As a pass-through entity, there are several tax advantages when succession planning and transferring ownership. It’s easier to move funds from the business entity to a shareholder, and ownership transfer is easier with fewer tax and regulatory requirements.
However, keep in mind that if an initial public offering (IPO) could be in a business’s future, the benefits of instead choosing a C corporation may outweigh these other succession considerations.
Impacts of the Tax Cuts and Jobs Act
The Tax Cuts and Jobs Act (TCJA) of 2017 implemented a few changes that may affect a succession plan. The C corporation federal income tax rates were lowered from 35% to 21%, and the individual tax brackets were also reduced from between 10% to 39.6% to between 10% to 37%. You can use these new numbers and estimate personal income, business income, and dividends to see which structure would benefit you the most.
The TCJA also created a qualified business income (QBI) deduction, which allows qualifying pass-through entities to deduct 20% of qualified business income, but it includes phase-out limits. There are a few ways to lower income to stay below the phase-out limit, including retirement plan deductions.
For example, you could set up a retirement plan like a SEP or 401(k) and contribute up to the plan’s limit, lowering income to qualify for the deduction. A defined benefit plan will allow you to make the biggest contributions while taking advantage of tax deferment and additional asset protection from creditors.
Gift and estate taxes
Creating a succession plan now keeps you ahead of the game for substantial taxes associated with the business, including estate and gift taxes. The right strategy for a transfer of ownership can help you reduce or even eliminate some of them.
If you decide to sell your business before you die, you may have to pay capital gains tax. However, no matter when you sell, proceeds could help cover your current lifestyle or future estate taxes. The gift tax won’t apply to the sale as long as the price is at least equal to the full fair market value.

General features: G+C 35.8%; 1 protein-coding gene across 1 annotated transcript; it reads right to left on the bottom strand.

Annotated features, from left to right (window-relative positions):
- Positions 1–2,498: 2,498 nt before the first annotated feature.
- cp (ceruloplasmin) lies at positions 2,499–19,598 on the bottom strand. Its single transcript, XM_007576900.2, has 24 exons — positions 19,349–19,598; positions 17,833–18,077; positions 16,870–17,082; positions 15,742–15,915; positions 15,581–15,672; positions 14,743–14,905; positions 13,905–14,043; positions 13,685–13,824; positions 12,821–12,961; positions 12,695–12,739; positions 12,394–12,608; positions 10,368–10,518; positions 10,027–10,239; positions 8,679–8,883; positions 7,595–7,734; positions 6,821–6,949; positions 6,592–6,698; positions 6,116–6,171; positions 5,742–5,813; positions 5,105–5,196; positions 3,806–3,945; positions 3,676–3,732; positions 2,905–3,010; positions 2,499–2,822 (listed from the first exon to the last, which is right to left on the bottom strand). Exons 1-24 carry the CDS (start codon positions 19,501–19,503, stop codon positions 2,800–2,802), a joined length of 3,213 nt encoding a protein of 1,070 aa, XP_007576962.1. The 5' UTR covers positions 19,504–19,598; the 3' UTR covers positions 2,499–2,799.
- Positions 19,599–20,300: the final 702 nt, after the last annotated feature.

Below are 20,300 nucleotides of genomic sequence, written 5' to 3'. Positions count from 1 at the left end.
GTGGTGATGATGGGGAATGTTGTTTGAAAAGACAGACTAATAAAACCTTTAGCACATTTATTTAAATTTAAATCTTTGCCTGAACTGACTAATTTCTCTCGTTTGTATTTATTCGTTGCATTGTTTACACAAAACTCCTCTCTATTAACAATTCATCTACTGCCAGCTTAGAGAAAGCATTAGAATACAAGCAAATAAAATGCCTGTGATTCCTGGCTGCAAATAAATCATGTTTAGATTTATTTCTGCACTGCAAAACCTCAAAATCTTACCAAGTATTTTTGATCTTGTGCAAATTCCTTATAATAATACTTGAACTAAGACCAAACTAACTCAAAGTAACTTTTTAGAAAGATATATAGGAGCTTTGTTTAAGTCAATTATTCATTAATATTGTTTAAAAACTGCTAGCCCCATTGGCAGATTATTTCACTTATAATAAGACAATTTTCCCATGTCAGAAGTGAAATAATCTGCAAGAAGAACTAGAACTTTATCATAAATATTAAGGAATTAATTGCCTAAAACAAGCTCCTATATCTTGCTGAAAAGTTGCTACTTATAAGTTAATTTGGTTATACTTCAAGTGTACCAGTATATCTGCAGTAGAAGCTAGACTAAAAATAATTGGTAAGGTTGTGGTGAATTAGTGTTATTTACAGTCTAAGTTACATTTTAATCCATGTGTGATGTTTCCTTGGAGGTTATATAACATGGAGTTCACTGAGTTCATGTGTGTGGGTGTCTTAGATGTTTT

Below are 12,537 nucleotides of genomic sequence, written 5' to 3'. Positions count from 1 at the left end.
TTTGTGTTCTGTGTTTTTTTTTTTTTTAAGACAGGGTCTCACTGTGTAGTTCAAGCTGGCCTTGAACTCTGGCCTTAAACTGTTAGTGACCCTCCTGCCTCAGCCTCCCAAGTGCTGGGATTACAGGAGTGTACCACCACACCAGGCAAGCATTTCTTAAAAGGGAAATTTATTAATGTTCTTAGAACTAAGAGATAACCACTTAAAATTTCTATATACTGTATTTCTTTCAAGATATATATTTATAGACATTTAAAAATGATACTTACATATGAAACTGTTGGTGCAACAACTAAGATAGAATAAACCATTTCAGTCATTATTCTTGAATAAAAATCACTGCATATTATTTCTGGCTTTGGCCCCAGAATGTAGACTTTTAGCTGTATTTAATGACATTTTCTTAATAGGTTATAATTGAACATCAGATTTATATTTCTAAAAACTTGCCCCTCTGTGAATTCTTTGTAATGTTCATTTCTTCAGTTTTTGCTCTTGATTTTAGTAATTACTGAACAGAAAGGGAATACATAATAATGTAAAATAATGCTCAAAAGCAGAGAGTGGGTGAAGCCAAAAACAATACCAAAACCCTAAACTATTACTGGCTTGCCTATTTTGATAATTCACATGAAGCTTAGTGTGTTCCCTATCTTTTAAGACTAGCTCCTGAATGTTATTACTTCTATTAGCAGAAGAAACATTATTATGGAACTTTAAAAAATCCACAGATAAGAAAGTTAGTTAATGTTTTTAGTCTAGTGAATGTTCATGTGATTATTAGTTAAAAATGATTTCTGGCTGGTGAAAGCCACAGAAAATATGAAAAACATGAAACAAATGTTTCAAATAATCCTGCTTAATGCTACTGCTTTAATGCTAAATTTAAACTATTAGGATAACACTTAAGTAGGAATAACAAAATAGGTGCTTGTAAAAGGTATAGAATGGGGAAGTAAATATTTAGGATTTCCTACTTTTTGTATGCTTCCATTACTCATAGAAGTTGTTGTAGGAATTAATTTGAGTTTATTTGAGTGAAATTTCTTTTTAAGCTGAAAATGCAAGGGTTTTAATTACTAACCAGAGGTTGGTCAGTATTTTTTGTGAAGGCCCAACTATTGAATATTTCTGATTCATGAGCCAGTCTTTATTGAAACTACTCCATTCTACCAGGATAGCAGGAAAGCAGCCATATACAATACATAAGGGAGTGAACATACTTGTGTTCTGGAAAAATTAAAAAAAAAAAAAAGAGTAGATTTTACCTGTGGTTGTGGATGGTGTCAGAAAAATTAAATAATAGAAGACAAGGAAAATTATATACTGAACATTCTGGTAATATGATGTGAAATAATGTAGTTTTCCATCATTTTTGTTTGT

There is currently an increased estate and gift tax exemption from the TCJA, now at $11.7 million per person or $23.4 million per couple for 2021. Transfers of interests made within a limited partnership are eligible for the gift tax exclusion, and the value of shares can be lowered when they’re transferred. This means your heirs will be able to reduce the taxes they have to pay. However, keep in mind that the increase is currently set to sunset on January 31, 2025.
Another option of note is the grantor retained annuity trust (GRAT), which may allow you to transfer business assets to your children. They will still be able to earn income, and a GRAT may also make sure that your business isn’t subject to high taxes as its value appreciates. Just keep in mind that a GRAT must be held for a certain number of years, and you must outlive that term to receive all the estate tax benefits.
Working with a tax professional
All of these moving parts will impact how you approach succession planning. There is no one right strategy, and choosing one requires weighing multiple factors about your business structure, future plans, and family goals.
Work with a tax professional who can help you customize a succession plan that will lower your tax burden and set up your company’s new stewards for success. You’ve worked long and hard to create your business—make sure things go smoothly when it’s time for you to step aside.
Contact Provident CPA and Business Advisors to talk with our team about succession planning and taxes.